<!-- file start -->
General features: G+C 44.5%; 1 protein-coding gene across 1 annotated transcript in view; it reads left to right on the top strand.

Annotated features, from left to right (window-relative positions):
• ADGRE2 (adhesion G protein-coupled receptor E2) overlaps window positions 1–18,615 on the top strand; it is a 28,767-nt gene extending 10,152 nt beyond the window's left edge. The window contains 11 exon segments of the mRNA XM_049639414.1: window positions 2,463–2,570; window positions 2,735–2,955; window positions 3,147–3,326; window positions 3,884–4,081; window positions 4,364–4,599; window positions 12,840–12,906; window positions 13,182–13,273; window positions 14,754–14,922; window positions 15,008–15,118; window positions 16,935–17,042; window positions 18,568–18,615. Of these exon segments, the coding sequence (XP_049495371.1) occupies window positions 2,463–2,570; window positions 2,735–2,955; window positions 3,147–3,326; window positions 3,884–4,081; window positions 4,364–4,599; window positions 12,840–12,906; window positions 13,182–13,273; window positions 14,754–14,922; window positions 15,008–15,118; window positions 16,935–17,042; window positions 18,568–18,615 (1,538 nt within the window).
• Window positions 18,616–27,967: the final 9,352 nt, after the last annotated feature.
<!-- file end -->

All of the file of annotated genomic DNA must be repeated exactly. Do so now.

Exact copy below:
General features: G+C 44.5%; 1 protein-coding gene across 1 annotated transcript in view; it reads left to right on the top strand.

Annotated features, from left to right (window-relative positions):
• ADGRE2 (adhesion G protein-coupled receptor E2) overlaps window positions 1–18,615 on the top strand; it is a 28,767-nt gene extending 10,152 nt beyond the window's left edge. The window contains 11 exon segments of the mRNA XM_049639414.1: window positions 2,463–2,570; window positions 2,735–2,955; window positions 3,147–3,326; window positions 3,884–4,081; window positions 4,364–4,599; window positions 12,840–12,906; window positions 13,182–13,273; window positions 14,754–14,922; window positions 15,008–15,118; window positions 16,935–17,042; window positions 18,568–18,615. Of these exon segments, the coding sequence (XP_049495371.1) occupies window positions 2,463–2,570; window positions 2,735–2,955; window positions 3,147–3,326; window positions 3,884–4,081; window positions 4,364–4,599; window positions 12,840–12,906; window positions 13,182–13,273; window positions 14,754–14,922; window positions 15,008–15,118; window positions 16,935–17,042; window positions 18,568–18,615 (1,538 nt within the window).
• Window positions 18,616–27,967: the final 9,352 nt, after the last annotated feature.